Also, that the working hours of the teachers in NVS are more as compared to the KVS and the JNVS being fully residential schools, the burden on teaching and non-teaching staff is much more than Kendriya Vidalayas which are only day schools.
The learned Counsel has brought to the fore recommendations of various committees and authorities which have supported the cause of the Petitioners, namely, Review Committee set up by the Ministry of HRD under Chairmanship of Shri Y.N. Chaturvedi to review the Management Structure and Operating Mechanism of JNVS, 154th report of the Department Related Parliamentary Committee on functioning of JNV which was laid before Lok Sabha on 02-03-2005, Cabinet Note prepared by the Ministry of HRD in March 2006 which specifically pointed out the need to extend the Pension Scheme under 1972 Rules to the employees of JNVS, 198th Report of the Department Related Parliamentary Committee submitted on 17-08- 2007 which strongly recommended for implementing the Pension Scheme to the employees of JNVS.
Even the Ministry of Labour and Employment by its O.M. dated 07-09-2006 to the Ministry of HRD, recommended extension of Pension Scheme to NVS. Learned Additional Solicitor General, appearing on behalf of the respondents submitted that the issue of extending Pension Scheme of 1972 to the NVS employees is an administrative decision which is made keeping in mind various determining factors and that it cannot be said all schools and educational institutions constitute one class. She cited All India Sainik Schools Employees Association v. Defence Minister-cum-Chairman Board of Governors, Sainik School, 1988 (1) Supp SCC 205, wherein the Sainik School employees had sought writ of mandamus to extend all service benefits and advantages to them as are applicable to the employees of the KVS. In the said case the Supreme Court dismissed the petition on the ground that the employees of Sainik Schools cannot be considered employees of the Central Government nor can they be treated at par with KVS employees.
The Respondent also relied on S.C. Chandra v. State of Jharkhand, (2007) 8 SCC 279, wherein this Court held that the doctrine of 'equal pay for equal work' is applicable only when there is total identity in two groups of employees. Further, in A.K. Bindal (supra), this Court has held that employees of Government companies are not Government servants. It is, therefore, submitted on behalf of the respondents that the petitioners/appellants are employees of the autonomous body that is Navodaya Vidyalaya Samiti which has all the control on the organization. It may be expedient to note what this Court observed in the case of S.C. Chandra (supra): "...fixing of pay scales by the Courts by applying the principle of equal pay for equal work upsets the high constitutional principle of separation of powers between three organs of the state.
Realizing this Court has in recent years avoided applying the principle of equal pay for equal work, unless there is complete and wholesome identity between the two groups (and there too the matter should be sent for examination by an expert committee appointed by the Government instead of the Court itself granting higher pay)" Further, the learned counsel appearing for the Appellants have contended that the pension is not a bounty given to the employee at the will of the Government but a valuable right vested in the employee and a right to receive pension is a "property" under Article 31 of the Constitution of India as was held in State of Kerala v. M. Padmanabhan Iyer, (1985) 1SCC 429.
Further, the learned Counsel for the Appellants submitted that the pension is that part of the salary which was not given to the employee during his/her service but was kept for payment as pension, so now the employer cannot deny the employees what is rightfully employees' because, if there was no pension to be paid, employees would have had higher salary.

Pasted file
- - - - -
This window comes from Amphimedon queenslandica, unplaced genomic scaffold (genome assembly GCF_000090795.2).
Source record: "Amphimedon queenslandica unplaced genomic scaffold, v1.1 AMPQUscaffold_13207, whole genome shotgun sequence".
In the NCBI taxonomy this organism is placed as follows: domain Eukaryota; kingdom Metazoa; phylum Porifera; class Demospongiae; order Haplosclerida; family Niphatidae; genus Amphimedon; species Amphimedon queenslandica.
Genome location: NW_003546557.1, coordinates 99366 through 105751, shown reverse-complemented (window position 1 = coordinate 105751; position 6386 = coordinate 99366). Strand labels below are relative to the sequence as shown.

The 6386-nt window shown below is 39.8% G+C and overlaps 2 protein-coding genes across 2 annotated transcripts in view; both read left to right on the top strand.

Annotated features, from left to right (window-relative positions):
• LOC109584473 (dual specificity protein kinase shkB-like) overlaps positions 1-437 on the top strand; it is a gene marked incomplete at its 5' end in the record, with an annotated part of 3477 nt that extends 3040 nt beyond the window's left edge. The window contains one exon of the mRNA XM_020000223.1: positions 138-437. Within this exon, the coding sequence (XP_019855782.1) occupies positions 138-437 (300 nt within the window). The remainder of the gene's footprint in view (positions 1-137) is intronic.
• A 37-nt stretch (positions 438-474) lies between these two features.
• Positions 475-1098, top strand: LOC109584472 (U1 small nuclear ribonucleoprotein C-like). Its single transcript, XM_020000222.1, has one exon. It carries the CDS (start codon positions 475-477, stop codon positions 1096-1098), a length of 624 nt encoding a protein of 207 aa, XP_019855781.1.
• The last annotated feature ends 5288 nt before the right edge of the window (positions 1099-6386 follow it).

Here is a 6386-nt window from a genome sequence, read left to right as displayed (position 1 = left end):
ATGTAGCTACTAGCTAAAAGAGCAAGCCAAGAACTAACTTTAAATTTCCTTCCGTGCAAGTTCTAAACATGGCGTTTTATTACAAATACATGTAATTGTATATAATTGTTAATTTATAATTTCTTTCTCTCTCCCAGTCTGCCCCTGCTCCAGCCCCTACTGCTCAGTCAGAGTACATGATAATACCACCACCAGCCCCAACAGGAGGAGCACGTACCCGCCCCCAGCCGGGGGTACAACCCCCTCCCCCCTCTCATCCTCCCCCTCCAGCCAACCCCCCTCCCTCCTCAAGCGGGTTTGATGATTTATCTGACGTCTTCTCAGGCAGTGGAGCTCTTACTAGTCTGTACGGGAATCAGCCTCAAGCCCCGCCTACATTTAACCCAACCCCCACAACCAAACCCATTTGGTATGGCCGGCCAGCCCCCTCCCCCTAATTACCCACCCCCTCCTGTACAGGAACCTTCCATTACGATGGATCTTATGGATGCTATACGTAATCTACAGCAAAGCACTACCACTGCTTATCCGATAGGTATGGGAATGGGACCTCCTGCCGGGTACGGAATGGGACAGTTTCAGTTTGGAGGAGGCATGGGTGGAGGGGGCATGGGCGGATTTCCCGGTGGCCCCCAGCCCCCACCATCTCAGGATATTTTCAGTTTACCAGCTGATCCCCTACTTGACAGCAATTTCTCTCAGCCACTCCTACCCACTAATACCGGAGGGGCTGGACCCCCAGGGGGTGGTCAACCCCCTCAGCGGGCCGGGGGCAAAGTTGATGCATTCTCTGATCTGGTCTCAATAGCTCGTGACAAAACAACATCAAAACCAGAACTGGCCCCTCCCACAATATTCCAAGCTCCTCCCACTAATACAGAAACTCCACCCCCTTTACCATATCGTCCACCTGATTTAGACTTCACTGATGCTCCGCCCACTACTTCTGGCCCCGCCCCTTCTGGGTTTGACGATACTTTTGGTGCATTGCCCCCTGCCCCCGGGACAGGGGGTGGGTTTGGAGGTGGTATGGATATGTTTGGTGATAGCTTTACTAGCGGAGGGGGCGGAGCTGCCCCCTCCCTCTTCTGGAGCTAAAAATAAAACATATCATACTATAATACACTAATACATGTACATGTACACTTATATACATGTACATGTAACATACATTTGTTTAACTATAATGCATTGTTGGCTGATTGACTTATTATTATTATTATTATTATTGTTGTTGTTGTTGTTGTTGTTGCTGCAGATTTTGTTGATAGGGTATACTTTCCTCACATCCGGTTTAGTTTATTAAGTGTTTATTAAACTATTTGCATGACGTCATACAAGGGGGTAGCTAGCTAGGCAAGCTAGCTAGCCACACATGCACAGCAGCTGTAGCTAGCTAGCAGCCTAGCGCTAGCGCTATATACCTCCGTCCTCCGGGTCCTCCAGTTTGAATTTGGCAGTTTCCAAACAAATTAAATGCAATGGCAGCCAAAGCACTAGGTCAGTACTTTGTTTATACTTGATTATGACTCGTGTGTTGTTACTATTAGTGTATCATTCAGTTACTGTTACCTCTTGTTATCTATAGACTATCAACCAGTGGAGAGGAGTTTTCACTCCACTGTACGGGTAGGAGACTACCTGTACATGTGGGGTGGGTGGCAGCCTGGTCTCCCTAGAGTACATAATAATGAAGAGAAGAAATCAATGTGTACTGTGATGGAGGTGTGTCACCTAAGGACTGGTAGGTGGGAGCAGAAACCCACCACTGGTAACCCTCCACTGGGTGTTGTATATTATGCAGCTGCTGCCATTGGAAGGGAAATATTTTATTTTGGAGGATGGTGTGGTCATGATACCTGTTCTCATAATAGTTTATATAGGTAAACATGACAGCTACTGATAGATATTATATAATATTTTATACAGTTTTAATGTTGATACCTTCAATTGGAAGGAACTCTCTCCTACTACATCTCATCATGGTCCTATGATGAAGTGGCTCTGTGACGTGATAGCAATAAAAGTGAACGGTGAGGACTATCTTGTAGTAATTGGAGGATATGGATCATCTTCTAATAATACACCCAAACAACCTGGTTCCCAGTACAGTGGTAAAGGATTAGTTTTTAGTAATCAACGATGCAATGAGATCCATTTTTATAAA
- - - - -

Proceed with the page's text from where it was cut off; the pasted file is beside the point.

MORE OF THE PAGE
Learned Additional Solicitor General has submitted that the right to pension is not an inherent right of every employee but it flows from the rules of the Government. If the employee is entitled to pension as per the rules of the Government, his/her pension cannot be withheld by a simple executive order (Deokinandan Prasad v. State of Bihar & Ors. (1971) 2 SCC 330). Similarly, it is submitted that if the employee is not entitled to the pension as per the rules governing his/her service conditions, he/she cannot claim it as of right inherent to the employment.
Further, the Counsel for the appellants' argument regarding the pension being part of the salary is accepted as the principle governing pension but it cannot be applied to the present case as the employees in the present case were not promised any pension at the time of their appointment and no deductions were made during their service towards any pension fund. Thus, it cannot be said that the employees have been denied what was rightfully theirs.
The Appellants had raised the issue of the New Pension Scheme which was notified in 2008 and whose cut-off date was 01.01.2004 in the writ petition and the SLP, however, it wasn't pressed during the arguments. In any case, they have claimed that the New Pension Scheme, is also discriminatory and that the said cut-off date is arbitrary. The learned counsel for the appellants submitted that the New Pension Scheme is not at par with the Pension Scheme under 1972 Rules as it does not have provisions for death gratuity, family pension and medical benefits.
Also, the two tier system of the New Pension Scheme was challenged. We have carefully perused the judgment of the High Court of Jharkhand in W.P. 4946 of 2008 against which SLP(C) No.19102/2012 has been filed and we concur with the view of the High Court. The cut-off date is a domain of the employer and so the introduction of new scheme of pension will be done considering all the relevant factors including financial viability of the same. No interference is warranted unless there is gross injustice is perpetrated. The Appellants have failed to prove any arbitrariness and discrimination with respect to the New Pension Scheme. In the light of the discussion in the foregoing paragraphs, the writ petitions and the appeal are also dismissed. However, there shall be no order as to costs.
....................................J. (Anil R. Dave)
....................................J. (Vikramajit Sen)
....................................J. (Pinaki Chandra Ghose)
January 20, 2015.